Report: Cardinal Health acquires wholesaler Dik Drug
DUBLIN, Ohio — Cardinal Health has acquired regional wholesaler Dik Drug for an undisclosed price, according to published reports.
Dik Drug was founded in 1914 as a small repackaging distributorship that serviced the Chicago area. According to the company’s website, Dik Drug warehouses more than 20,000 products.
According to a post from Drug Channels blogger Adam Fein, who broke the story Monday, Dik is an investor in Third Party Station (Pharmacy First), a wholesaler-owned Pharmacy Services Administrative Organization. According to Fein, Cardinal has acquired two of the nine wholesalers that own TPS.
For Fein’s full report, click here.
Cardinal Health settles dispute with DEA over Florida distribution center
DUBLIN, Ohio — Cardinal Health on Tuesday announced it had agreed to a settlement with the Drug Enforcement Agency that allows the company to bring resolution to ongoing litigation.
Cardinal Health agreed to a two-year suspension of its Lakeland, Fla., distribution center’s DEA registration to ship controlled medicines from this facility and to improve certain anti-diversion procedures. The Lakeland distribution center will remain open, and all other operations at the facility will continue. The DEA also confirmed it is planning no further administrative actions at other Cardinal Health facilities.
"This agreement allows us to put this matter behind us, and just as important, will clear the way for a more productive dialogue about how we and others in the healthcare and regulatory community can work together to prevent the abuse and misuse of prescription drugs," Cardinal Health chairman and CEO George Barrett said.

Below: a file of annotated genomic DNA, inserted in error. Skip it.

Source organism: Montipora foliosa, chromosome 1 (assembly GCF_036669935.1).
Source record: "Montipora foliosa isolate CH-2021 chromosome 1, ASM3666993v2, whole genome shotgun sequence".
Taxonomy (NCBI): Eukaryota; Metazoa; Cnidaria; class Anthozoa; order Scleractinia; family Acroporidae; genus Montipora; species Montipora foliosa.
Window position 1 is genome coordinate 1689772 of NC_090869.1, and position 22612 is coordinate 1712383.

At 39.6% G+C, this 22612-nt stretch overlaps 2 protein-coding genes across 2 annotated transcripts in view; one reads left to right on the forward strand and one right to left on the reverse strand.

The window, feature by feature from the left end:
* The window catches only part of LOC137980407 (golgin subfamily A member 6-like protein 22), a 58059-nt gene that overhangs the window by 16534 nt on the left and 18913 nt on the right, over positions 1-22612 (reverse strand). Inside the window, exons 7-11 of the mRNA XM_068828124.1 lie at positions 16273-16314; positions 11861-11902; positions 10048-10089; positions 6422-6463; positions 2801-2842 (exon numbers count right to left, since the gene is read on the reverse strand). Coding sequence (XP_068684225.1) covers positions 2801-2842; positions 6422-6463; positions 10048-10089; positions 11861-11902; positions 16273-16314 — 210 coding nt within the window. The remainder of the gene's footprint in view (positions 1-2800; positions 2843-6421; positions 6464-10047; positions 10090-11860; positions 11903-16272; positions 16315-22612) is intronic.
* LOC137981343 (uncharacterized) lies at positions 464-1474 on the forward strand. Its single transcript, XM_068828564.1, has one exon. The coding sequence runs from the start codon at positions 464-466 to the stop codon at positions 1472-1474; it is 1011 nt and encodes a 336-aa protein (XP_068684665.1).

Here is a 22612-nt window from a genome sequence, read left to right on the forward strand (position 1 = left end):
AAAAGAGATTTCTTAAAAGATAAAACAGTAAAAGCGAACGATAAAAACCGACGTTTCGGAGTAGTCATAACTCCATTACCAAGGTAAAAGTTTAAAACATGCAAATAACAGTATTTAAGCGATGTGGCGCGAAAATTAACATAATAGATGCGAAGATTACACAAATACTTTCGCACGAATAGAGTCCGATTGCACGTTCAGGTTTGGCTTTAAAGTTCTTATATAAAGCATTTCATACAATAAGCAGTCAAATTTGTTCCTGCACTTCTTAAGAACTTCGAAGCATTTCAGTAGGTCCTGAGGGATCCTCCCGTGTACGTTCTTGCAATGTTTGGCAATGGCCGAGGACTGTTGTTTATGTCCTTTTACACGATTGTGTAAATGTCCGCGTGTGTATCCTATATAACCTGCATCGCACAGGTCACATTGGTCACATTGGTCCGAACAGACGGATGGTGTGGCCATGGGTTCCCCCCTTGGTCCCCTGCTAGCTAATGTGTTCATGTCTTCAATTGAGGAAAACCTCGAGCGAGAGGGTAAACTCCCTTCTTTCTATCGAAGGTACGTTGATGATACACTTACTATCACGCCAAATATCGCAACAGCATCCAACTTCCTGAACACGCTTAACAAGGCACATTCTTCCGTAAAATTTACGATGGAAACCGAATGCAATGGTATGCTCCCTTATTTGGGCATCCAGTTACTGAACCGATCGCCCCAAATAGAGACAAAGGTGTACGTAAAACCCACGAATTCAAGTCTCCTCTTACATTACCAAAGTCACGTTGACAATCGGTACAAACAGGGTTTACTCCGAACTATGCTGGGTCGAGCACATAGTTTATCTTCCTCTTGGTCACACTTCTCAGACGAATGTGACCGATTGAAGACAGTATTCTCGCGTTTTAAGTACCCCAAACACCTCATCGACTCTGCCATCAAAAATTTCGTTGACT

Walgreens expands Prescription Savings Club
DEERFIELD Ill. — Walgreens on Tuesday infused greater value into its Prescription Savings Club program, which now offers discounts on more than 8,000 brand-name and generic prescriptions, thanks to the inclusion of more than 700 "value-priced" generics, which retail as low as $12 for a 90-day supply.
Walgreens also offers a risk-free guarantee on its Prescription Savings Club program: if members don’t recuperate the $20 annual cost for an individual (or $35 for a family, including pets) in actual savings Walgreens will make up the difference.
“In today’s challenging economic and health care environment, Walgreens is focused on becoming a community healthcare provider to help people live well, stay well and get well, and our Prescription Savings Club is an affordable solution for millions of people who struggle to manage their prescription needs,” said Kermit Crawford, Walgreens president of pharmacy, health and wellness. “Adequate prescription drug coverage is a significant issue for millions of Americans, and this program is one of the ways we’re helping people get the medications and health care services they need.”
The Walgreens Prescription Savings Club has helped improve medication adherence rates among members, the company said. Walgreens data has shown improved adherence scores of nearly 10% by Prescription Savings Club members included in a study.
Additional benefits of the program include a 10% discount on services at Take Care Clinics in select Walgreens stores and between a 5% and 20% discount on most immunizations. The program also is a great option for pet owners, with discounts on select pet medications that have a human equivalent therapy. Additionally, the program also offers a 10% bonus on Walgreens, W and Nice! store brand products.
The Walgreens Prescription Savings Club program currently saves members on average $170 per year, the retail pharmacy operator said. The club is open to people of all ages who are not enrolled in a publicly funded healthcare plan.